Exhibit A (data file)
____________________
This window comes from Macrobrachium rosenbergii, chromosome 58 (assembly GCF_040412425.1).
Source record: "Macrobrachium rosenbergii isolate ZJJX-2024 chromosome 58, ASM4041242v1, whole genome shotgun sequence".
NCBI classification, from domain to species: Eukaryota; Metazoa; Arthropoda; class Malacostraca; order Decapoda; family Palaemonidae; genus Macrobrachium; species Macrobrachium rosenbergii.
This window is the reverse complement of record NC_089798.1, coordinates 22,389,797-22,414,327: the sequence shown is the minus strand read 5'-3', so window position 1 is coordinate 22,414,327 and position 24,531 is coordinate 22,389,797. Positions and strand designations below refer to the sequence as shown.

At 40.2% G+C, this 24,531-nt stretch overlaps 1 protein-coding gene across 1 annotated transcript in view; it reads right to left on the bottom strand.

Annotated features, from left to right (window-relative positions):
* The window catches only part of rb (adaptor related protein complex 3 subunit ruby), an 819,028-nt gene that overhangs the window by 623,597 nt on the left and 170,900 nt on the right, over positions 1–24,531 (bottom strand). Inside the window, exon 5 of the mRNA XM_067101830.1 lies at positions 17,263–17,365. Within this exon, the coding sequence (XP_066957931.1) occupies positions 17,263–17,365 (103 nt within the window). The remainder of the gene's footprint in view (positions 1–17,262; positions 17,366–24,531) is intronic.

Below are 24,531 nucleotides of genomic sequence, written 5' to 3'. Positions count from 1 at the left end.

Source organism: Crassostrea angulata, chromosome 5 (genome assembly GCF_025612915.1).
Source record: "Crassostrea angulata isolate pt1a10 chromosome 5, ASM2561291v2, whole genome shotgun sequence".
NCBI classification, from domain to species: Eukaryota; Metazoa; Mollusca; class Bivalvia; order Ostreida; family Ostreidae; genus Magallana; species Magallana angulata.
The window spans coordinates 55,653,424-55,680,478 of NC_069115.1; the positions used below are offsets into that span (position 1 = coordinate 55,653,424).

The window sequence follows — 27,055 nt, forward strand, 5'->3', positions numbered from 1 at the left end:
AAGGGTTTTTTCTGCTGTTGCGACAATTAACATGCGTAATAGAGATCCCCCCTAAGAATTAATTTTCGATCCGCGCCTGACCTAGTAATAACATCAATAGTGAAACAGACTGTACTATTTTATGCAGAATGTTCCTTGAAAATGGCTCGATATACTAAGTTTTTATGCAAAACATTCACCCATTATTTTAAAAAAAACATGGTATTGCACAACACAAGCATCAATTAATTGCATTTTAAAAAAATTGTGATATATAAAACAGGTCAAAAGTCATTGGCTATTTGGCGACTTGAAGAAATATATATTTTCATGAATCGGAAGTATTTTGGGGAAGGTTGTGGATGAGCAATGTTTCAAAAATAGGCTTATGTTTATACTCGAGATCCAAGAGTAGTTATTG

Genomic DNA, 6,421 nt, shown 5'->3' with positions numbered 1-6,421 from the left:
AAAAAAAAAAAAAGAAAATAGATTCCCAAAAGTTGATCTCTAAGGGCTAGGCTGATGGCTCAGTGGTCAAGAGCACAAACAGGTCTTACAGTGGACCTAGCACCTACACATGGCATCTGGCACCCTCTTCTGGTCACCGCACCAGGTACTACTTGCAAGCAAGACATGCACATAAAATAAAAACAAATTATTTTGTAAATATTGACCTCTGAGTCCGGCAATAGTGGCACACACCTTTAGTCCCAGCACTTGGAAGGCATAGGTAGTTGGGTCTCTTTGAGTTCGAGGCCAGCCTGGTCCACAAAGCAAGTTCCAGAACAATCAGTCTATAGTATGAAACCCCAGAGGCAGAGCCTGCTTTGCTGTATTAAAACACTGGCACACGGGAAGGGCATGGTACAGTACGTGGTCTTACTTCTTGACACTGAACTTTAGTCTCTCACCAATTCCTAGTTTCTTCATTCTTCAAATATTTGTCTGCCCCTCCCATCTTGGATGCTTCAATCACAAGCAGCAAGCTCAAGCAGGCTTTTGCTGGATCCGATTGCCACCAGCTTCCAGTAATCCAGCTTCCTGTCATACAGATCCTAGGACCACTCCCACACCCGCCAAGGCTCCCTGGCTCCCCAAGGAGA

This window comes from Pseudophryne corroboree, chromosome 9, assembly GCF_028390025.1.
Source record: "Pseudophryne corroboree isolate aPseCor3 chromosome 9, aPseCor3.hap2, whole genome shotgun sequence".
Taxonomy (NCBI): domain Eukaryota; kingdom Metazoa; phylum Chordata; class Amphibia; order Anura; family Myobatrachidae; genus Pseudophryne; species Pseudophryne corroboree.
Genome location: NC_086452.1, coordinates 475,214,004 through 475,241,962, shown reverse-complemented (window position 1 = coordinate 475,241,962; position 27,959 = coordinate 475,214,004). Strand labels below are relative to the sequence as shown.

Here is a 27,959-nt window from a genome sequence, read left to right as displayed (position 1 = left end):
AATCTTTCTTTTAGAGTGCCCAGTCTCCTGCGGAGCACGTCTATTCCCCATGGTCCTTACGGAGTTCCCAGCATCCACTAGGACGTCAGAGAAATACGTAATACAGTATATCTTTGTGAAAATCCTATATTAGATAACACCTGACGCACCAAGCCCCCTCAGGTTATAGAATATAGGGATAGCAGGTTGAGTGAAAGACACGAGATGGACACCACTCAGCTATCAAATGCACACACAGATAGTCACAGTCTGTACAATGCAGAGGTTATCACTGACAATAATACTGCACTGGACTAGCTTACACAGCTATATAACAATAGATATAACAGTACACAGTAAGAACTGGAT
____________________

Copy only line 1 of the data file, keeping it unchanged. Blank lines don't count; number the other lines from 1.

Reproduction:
This window comes from Macrobrachium rosenbergii, chromosome 58 (assembly GCF_040412425.1).